What Temperature Does Glass Melt at to Recycle?

Dispose of a glass bottle and you may see it again one day as a new bottle. Because glass is 100 percent recyclable, glass makers can use it repeatedly to make new glass products. The glass manufacturing process uses a mixture of sand and other raw materials as well as recovered glass. The melting point of glass for recycling varies depending on the type of glass you melt.

Cullet in Your Glass

When glass gets to a recycling plant, machines sort and clean the glass before turning it into cullet — small pieces of crushed glass. The plants sell approximately 90 percent of the cullet to glass manufacturers, who mix it with limestone, soda ash and other raw materials. They then melt the mixture by heating it to temperatures of between 1,427 and 1,538 degrees Celsius (2,600 and 2,800 degrees Fahrenheit).

Why Use Cullet

Mixing cullet with other materials reduces the amount of energy it takes to make glass because cullet melts at a lower temperature than glass’s other components. If glass makers mix 9 parts of raw materials with 1 part of cullet, their manufacturing processes use energy 2.5 percent more efficiently. Cullet also helps furnaces last longer, and it’s cheaper to purchase than other raw materials.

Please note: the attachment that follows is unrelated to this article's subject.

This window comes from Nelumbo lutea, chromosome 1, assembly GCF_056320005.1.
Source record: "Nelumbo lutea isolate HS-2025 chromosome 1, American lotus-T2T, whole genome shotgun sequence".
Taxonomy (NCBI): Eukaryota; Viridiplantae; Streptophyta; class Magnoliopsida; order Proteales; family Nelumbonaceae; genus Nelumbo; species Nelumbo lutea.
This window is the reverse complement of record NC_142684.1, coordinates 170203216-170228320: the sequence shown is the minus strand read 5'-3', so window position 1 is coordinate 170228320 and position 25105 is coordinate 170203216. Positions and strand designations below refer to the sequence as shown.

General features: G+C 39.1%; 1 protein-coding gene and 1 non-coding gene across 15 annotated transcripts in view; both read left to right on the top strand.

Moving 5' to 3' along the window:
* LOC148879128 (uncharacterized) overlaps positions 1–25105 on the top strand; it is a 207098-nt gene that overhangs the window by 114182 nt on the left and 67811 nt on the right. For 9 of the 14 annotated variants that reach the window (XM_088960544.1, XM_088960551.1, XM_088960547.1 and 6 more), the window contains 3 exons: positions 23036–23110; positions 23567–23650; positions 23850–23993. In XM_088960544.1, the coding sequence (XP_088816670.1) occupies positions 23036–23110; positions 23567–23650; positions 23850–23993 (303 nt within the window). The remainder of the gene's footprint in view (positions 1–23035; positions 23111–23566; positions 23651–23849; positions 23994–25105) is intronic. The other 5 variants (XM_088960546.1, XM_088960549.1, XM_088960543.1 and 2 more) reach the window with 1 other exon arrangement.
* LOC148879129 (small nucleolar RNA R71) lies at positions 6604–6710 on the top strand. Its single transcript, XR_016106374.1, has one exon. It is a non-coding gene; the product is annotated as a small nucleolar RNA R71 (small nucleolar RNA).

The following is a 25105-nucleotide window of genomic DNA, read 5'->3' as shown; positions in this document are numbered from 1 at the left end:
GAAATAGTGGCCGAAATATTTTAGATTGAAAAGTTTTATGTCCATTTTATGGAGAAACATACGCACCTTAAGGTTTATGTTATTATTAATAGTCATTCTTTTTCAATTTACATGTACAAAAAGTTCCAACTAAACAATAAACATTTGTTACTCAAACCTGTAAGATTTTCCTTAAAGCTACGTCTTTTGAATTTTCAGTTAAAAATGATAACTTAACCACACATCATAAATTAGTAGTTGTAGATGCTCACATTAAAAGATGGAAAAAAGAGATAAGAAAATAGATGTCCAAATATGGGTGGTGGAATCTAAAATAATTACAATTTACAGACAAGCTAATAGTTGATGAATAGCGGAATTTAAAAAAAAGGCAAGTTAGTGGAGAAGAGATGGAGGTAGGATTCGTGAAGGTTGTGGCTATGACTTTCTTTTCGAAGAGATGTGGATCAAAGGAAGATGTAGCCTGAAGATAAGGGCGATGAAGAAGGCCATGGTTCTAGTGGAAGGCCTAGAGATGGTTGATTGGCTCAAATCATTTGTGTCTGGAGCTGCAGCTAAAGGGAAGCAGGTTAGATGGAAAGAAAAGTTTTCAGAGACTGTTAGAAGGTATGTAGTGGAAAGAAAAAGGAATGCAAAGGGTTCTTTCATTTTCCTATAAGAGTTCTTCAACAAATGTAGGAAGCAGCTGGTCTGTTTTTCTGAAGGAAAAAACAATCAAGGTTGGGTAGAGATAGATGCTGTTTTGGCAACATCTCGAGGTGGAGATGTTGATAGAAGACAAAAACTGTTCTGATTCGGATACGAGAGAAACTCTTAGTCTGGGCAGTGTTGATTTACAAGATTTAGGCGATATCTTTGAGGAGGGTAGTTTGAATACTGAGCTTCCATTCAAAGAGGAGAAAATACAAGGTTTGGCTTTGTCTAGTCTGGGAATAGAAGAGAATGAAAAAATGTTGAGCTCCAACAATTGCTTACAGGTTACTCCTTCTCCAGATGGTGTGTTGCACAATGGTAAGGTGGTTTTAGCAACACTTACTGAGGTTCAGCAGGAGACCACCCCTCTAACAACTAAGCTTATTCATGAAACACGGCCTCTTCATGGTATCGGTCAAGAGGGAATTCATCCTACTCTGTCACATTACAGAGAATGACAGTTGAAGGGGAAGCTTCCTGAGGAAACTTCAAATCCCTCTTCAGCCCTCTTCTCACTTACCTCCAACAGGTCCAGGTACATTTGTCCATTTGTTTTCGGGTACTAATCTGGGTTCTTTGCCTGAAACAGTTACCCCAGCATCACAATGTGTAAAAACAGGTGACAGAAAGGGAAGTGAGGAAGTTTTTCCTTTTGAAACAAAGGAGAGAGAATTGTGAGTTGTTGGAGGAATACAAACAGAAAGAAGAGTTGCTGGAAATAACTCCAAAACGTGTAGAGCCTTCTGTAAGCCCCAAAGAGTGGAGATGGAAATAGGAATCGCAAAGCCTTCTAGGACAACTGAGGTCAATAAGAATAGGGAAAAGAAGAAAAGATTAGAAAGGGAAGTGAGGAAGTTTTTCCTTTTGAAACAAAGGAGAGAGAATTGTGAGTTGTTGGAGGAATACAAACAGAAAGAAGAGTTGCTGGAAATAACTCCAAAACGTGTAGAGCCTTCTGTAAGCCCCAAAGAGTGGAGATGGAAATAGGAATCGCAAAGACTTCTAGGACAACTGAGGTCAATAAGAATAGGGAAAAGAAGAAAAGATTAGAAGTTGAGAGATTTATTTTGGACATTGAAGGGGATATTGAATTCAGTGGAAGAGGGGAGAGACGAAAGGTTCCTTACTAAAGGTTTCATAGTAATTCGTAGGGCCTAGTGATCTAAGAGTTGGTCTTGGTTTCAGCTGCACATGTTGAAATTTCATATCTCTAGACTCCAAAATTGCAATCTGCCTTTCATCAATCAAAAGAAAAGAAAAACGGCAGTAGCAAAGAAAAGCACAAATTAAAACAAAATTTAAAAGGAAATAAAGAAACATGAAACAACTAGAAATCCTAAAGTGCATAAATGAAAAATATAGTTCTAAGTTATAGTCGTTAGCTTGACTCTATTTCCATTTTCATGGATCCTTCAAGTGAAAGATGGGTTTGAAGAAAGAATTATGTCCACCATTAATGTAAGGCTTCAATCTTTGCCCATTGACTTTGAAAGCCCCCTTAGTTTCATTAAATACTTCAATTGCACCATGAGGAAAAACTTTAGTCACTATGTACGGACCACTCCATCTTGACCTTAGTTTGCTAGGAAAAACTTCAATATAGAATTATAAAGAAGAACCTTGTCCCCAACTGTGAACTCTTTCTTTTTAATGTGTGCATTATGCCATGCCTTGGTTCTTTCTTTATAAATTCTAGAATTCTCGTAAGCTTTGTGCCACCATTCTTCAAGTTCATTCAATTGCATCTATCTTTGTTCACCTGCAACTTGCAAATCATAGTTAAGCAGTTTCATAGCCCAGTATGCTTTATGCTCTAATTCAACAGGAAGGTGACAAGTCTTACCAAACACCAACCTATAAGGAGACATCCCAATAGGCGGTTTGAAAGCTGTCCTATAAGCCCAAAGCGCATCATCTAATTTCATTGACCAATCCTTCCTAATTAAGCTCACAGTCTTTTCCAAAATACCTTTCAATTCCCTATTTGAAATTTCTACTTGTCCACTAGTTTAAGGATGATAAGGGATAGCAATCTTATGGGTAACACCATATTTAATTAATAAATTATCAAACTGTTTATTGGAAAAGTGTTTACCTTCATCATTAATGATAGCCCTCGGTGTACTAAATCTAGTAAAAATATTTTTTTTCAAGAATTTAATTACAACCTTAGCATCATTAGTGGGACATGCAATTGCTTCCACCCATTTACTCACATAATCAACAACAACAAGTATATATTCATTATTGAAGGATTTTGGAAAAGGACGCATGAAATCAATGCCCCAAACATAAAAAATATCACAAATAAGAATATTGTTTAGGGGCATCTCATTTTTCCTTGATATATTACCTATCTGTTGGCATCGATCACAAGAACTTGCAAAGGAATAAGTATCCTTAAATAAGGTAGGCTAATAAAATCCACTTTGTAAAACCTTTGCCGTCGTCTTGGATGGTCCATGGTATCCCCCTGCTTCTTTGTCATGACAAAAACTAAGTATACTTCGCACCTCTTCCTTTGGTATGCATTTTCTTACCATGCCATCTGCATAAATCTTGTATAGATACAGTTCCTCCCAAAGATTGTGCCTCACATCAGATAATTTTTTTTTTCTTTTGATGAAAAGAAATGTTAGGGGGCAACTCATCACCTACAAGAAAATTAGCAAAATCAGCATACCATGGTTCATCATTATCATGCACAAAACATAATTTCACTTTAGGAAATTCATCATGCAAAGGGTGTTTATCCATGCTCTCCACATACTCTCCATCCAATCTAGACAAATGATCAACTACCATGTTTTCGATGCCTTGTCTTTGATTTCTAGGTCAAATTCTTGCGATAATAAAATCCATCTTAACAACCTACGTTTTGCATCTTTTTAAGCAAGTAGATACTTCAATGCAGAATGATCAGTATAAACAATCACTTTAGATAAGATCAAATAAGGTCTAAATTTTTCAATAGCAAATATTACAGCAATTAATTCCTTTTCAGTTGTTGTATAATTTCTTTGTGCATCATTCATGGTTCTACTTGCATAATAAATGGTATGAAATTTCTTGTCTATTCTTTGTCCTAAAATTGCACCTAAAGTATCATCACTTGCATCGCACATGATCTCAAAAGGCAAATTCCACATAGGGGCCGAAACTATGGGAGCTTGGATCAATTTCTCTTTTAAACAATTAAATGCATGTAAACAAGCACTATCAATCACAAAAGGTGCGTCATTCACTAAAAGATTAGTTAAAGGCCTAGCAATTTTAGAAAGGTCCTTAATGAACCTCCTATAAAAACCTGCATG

Separation Is Important

When you take glass items to a recycling center, package them in separate containers. Jars and bottles, for example, don’t melt at the same temperature as other types of glass, such as light bulbs and mirrors. If you mix jars and bottles with other glass, the recycling process could create new jars and bottles that aren’t as strong as they could be. The new products could explode or crack when people try to open them.

Colors Matter Too

Some recycling centers may also ask people to separate glass by color. This is important because the amount of soda and silica in glass can vary depending on the type of glass you’re recycling. Melting points for various types of glass could vary as well. Recycling centers can produce cullet that has higher economic value if they separate glass by color.

Additional Benefits of Glass Recycling

Five percent of the trash that Americans produce is glass. When you recycle glass, you help reduce the amount of landfill space communities must allocate to store waste. You also help conserve other natural limestone and other natural resources since glass makers don’t have to use as much to make new products.

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